KB’s Top Ten Matches Of 2012

To begin with, this is going to be a WWE heavy list. I only watch WWE and TNA and there’s a lot more WWE out there than TNA, so there’s a bigger selection of matches for WWE to pick from. Also I’ve always been a WWF/E guy and it’s a natural bias for me. Also this is a combination of my favorites and what I found to be the best matches of the year, so your stances on them may widely vary. Let’s get to it.

 

10. Austin Aries vs. Bobby Roode – Destination X

 

This was a match where the build to the match worked better than the overall match, even though the match itself was quite good. The story behind the match was Aries cashing in the X Title to get a guaranteed world title match here. This is where things got interesting, as you had Aries as the unbeatable X Division Champion facing the longest reigning world champion in company history. The idea was simple: take two guys who are perceived as unbeatable and put them in a match. The fact that the match was great helped a lot too.

 

9. Big Show vs. Sheamus – Hell in a Cell

 

This makes the list for the simple reason of how shocking it was. By shocking, I mean people were expecting a horrible match but we got a great showdown instead. Sheamus playing the giant killer worked very well for him as he’s strong enough to be able to move Show around, but at the same time he’s small enough to make Show’s offense look good. This turned into the heavyweight slugfest, as in a match where both guys use their biggest power moves possible and the last man standing wins. Those can get very fun in a hurry, and this got excellent by the ending.

 

8. John Cena vs. The Rock – Wrestlemania 28

 

This isn’t on here for the match, but rather the buildup. Cena vs. Rock was one of the only matches ever where I knew it would be good, but no matter how good it was I absolutely had to see it. I don’t recall a match ever before where that happened other than maybe Rock vs. Austin II. The match itself is very good but I wouldn’t call it great. Cena losing is still a questionable move, but it’s not the worst decision of all time. On top of that, a match that draws a million PPV buys has to be doing something right.

 

7. CM Punk vs. Daniel Bryan – Over the Limit

 

The idea here is simple: take two guys that can work almost any style and give them 25 minutes. The match was good and the fans reacted to it. I don’t have much else here because I actually don’t remember much of the match, but the ratings I have for it seem to say I really liked it, so here’s a spot for it.

 

6. Daniel Bryan vs. Sheamus – Extreme Rules

 

This was another war, with Sheamus’ arm being such a factor that you couldn’t tell if he was going to survive or not. This wasn’t really a rematch but rather the first match between them, as the first match is the infamous 18 seconds match. It was 2/3 falls because that’s EXTREME of course. These two beat the tar out of each other and it turned into an incredibly entertaining match. This match was also a part of the eventual Daniel Bryan anger management story, as he snapped in the first fall and kicked Sheamus long enough for a DQ. I like Sheamus a lot and this match was a good example of why.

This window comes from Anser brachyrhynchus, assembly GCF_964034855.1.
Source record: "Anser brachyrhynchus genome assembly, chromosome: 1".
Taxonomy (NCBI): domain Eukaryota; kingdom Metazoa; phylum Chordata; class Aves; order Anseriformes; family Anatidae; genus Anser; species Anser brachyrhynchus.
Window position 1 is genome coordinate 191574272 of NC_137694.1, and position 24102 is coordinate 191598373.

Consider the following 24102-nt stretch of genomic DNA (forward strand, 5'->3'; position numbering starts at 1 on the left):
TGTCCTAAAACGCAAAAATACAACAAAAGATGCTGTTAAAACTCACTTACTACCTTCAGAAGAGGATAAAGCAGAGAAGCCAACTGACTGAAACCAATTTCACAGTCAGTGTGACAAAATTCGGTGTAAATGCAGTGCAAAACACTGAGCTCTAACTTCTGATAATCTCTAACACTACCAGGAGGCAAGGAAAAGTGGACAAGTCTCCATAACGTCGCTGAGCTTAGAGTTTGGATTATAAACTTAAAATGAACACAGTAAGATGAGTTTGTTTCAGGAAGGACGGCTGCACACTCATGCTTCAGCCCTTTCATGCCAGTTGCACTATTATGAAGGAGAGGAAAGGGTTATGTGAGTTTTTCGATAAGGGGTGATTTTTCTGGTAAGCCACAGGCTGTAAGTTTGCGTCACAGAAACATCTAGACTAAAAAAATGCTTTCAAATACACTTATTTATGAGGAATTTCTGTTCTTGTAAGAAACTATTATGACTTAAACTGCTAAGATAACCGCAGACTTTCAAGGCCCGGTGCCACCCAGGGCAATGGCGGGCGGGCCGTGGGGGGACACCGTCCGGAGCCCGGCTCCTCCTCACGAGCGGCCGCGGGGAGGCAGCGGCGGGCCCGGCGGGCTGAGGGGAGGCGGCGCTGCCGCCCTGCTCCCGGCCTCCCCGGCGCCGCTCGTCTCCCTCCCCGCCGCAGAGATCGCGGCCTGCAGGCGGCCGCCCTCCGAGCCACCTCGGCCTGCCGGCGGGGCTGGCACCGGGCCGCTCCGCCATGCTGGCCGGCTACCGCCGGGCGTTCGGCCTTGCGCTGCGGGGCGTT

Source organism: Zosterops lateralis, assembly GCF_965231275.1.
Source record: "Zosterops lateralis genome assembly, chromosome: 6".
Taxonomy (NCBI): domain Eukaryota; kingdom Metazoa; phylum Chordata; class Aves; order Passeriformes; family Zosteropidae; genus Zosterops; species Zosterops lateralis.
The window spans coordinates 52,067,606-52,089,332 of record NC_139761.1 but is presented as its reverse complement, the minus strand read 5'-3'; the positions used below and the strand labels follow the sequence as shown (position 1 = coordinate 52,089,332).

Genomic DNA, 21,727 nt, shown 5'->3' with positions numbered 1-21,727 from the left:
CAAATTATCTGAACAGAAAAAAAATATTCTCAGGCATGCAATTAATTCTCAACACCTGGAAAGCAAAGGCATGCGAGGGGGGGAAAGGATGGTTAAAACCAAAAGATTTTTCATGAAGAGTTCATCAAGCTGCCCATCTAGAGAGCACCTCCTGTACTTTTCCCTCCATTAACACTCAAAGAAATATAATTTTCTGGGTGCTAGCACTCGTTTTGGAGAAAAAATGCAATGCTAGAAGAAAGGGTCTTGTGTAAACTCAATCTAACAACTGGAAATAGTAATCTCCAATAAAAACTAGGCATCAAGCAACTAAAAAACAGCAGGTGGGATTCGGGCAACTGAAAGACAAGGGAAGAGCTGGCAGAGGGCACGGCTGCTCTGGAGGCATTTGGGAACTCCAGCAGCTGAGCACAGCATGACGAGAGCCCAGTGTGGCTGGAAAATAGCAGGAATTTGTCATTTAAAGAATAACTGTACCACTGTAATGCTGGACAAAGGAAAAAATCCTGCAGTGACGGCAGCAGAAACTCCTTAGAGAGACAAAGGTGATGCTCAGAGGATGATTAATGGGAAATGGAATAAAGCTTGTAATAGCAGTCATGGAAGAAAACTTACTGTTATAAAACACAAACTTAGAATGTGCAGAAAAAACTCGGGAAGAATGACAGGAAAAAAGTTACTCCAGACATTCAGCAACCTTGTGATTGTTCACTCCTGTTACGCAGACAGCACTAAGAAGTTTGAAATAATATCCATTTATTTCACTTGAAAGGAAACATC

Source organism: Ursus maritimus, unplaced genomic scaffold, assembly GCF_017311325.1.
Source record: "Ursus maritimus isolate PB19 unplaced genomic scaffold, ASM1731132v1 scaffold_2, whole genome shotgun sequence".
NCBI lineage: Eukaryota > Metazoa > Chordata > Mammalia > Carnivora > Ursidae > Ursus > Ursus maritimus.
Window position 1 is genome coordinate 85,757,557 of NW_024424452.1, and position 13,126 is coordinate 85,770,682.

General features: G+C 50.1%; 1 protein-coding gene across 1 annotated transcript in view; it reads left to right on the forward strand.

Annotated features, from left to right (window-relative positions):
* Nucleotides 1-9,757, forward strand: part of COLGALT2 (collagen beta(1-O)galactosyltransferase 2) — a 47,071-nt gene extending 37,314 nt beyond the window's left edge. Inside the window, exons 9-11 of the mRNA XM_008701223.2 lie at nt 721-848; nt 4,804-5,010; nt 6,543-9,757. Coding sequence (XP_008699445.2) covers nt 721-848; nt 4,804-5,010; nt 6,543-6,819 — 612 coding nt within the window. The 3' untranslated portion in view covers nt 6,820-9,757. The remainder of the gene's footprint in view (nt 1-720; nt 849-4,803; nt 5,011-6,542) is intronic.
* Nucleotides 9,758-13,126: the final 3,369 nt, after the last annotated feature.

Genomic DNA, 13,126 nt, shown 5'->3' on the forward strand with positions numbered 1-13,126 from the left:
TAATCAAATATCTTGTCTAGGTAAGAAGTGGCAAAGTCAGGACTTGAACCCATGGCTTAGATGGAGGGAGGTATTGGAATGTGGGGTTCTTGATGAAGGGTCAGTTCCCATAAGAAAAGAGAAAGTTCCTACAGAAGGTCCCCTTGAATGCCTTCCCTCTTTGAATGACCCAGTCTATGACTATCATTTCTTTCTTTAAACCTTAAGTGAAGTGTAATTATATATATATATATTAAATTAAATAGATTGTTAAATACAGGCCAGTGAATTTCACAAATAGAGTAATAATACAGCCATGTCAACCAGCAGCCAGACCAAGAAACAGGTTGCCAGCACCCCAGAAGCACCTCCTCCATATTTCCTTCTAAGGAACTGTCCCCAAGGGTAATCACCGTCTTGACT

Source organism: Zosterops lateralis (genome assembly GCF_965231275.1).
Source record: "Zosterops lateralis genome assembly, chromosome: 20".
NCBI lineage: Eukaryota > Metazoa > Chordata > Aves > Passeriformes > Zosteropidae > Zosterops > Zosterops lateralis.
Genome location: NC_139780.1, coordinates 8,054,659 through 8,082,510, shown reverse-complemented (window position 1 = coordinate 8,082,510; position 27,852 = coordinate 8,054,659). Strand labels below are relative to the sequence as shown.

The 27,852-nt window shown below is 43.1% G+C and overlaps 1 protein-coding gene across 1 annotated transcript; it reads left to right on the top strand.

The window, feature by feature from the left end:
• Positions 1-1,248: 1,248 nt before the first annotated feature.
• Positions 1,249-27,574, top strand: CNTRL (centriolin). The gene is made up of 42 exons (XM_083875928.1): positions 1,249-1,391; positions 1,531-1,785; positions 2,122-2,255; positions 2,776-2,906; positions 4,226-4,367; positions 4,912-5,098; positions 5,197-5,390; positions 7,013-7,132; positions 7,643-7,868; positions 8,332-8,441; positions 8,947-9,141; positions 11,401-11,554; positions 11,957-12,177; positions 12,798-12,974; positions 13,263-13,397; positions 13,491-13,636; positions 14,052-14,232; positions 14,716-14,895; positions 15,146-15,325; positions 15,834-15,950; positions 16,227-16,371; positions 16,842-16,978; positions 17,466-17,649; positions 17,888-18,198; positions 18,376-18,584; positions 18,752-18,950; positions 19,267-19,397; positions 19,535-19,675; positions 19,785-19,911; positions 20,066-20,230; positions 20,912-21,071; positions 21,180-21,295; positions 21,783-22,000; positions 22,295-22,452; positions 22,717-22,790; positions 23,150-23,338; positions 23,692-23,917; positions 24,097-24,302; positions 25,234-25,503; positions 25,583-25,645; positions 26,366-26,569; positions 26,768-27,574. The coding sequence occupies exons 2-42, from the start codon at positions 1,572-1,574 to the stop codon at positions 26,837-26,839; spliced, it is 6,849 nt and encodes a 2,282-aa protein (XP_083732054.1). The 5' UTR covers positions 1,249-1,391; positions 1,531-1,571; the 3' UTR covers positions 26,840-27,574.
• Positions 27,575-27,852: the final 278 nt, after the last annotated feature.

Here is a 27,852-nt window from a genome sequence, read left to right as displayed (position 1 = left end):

5. James Storm vs. Bobby Roode – Lockdown

 

This was a bloodbath and seemingly the perfect blowoff for this feud. Naturally since this is TNA the feud continued over the summer and finally ended at Bound For Glory, but that’s another story. The majority of the match was an excellent brawl with both guys bleeding like crazy. Storm kept beating on Roode until he couldn’t take anymore, but the superkick knocked Roode out of the cage to keep the title on him. The problem of the match at the end of the day was there was no reason for Roode to keep the title here other than to extend the feud. If this was the blowoff, it likely would have cracked the top three.

 

4. Shield vs. HELL NO/Ryback – Tables Ladders and Chairs (TLC Match)

 

That’s likely high for this match but it blew my mind at TLC. This was the Shield’s debut match and to say they delivered is the understatement of the year. It was a 25 minute war between six guys that looked like they wanted to maim each other. There were some huge spots, with the biggest one being Rollins going off the huge ladder and into a pile of tables, somehow without breaking his neck.

 

On top of that, the psychology was excellent here. The idea behind the match was Shield pounding down one guy at a time, giving them a 3-2 advantage at any given time. This was played up for the entirety of the match and it worked very well throughout. The match was all about a (non) blood feud and it came off feeling like a war rather than a match. On top of that, the idea of it being pinfall or submission made things even better. I’m surprised I rated this so high actually.

 

3. Chris Jericho vs. CM Punk – Wrestlemania 28

 

If this wasn’t on this card, it would have been the best match of the night by far. This was built upon the Punk is Drunk story with Jericho pushing the idea that Punk is an addict no matter how straightedge he is. This set Punk off, setting up a war here. Much like Wrestlemania 25 though, they decided that if the champion got disqualified, he would lose the title. In other words, we need a 22 minute wrestling match from Chris Jericho and CM Punk.

 

What followed was a classic, with both guys showing some insane psychology and the finish coming from Punk hooking the Anaconda Vice for the second time. Earlier in the match, Jericho had kneed Punk in the head to escape the hold, so to end the match, Punk leaned his head forward to prevent the knees. I’m a huge fan of people learning during the match and adapting to it later to win. Excellent match here.

 

T-1. Undertaker vs. HHH – Wrestlemania 28 (Hell in a Cell)